The year Jeff was born, his father built his first glass-blowing studio in their backyard. Both of his parents participated in the early days of the Studio Glass Movement (the 1960s) and went on to work in glass for many years. "From an early age I would watch them with wonderment,” Jeff reminisces. "They were having such great fun that I knew I also wanted to blow glass when I 'grew up.’"
From them he learned much about form and color, as well as experiencing the excitement of working with glass. His extensive experiments with glass, both its forming and coloring techniques, have led to a style of glass that features semi-traditional shapes with clever optical effects and bold colors. Pieces sometimes look like abstract paintings, sometimes like rustic remnants of a by-gone era, and often look like modern interpretations of classical art.
"I love glass,” he says. "I like to play with it, to experiment with it, to make it do things it does not always want to do."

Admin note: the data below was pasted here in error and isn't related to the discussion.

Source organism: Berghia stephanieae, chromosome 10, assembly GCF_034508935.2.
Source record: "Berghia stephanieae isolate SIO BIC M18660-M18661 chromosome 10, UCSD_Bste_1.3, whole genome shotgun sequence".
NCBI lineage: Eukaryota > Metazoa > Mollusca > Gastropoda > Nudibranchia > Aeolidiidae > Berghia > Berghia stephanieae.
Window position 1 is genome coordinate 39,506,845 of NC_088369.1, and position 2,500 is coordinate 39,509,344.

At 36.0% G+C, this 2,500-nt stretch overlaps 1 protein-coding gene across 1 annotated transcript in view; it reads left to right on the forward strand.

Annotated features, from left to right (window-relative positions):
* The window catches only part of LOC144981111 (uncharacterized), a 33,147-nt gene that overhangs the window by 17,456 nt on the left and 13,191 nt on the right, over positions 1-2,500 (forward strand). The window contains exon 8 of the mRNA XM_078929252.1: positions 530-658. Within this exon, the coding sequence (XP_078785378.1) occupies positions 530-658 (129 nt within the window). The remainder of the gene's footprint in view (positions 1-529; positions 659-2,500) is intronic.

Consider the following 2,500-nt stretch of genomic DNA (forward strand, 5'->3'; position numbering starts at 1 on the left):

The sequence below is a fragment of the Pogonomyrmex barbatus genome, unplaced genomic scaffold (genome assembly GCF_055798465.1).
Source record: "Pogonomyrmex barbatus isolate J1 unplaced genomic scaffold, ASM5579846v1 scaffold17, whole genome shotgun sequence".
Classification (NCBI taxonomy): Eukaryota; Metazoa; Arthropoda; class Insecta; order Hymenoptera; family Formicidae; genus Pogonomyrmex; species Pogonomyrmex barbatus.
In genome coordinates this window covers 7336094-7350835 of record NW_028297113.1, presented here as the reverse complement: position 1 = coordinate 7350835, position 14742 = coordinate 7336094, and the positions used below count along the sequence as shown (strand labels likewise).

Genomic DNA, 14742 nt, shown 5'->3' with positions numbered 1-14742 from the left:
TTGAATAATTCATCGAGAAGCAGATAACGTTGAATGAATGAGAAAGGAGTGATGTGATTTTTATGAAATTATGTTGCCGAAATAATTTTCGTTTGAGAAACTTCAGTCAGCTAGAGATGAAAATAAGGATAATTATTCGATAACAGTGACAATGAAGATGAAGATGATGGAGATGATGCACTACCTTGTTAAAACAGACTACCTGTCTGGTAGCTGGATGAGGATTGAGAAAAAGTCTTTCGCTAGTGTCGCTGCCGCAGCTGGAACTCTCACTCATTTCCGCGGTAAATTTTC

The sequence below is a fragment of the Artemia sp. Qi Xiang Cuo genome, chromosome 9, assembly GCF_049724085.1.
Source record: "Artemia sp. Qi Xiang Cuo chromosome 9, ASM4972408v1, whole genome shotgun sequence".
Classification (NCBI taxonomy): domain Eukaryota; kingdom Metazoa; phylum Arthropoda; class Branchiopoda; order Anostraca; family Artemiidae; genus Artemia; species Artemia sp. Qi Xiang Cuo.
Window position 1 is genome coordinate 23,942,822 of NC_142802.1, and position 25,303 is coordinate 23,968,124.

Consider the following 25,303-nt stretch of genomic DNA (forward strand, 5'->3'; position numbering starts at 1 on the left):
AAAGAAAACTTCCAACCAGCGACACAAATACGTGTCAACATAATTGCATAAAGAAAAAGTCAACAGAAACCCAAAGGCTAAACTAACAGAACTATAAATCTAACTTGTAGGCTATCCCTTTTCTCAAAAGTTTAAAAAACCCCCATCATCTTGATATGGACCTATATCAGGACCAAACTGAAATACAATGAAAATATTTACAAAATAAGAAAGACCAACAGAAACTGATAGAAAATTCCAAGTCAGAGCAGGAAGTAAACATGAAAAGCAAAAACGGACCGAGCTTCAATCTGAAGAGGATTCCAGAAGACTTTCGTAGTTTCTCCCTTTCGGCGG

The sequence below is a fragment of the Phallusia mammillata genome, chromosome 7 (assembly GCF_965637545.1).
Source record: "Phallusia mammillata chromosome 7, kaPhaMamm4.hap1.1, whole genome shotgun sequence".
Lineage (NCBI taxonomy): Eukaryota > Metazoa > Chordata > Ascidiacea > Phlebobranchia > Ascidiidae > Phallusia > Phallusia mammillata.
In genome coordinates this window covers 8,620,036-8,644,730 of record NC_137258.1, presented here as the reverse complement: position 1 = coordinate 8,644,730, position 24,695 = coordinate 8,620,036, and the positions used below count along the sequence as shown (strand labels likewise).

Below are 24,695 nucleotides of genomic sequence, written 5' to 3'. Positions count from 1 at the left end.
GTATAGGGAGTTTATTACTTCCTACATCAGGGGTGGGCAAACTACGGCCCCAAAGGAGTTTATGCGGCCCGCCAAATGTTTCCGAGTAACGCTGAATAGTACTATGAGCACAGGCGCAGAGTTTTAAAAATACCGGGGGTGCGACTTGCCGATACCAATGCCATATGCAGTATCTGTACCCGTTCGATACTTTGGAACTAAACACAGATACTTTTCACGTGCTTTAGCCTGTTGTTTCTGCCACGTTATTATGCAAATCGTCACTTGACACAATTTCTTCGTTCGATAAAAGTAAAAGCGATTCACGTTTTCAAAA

Jeff now has his own state-of-the art glass-blowing studio with an electric furnace (to provide the cleanest and brightest glass), two glory holes (a hole in the side of a furnace used to heat glass held on a metal rod), an iridizing unit, grinding and polishing equipment, etc. "With all these wonderful tools, I am able to make whatever I want.”
Jeff’s Levitating Marbles are his interpretation of the famous “levitating ball” illusion used by Harry Houdini to distract his audience while he performed some of his acts.
Below are just a few of Jeff's pieces we carry.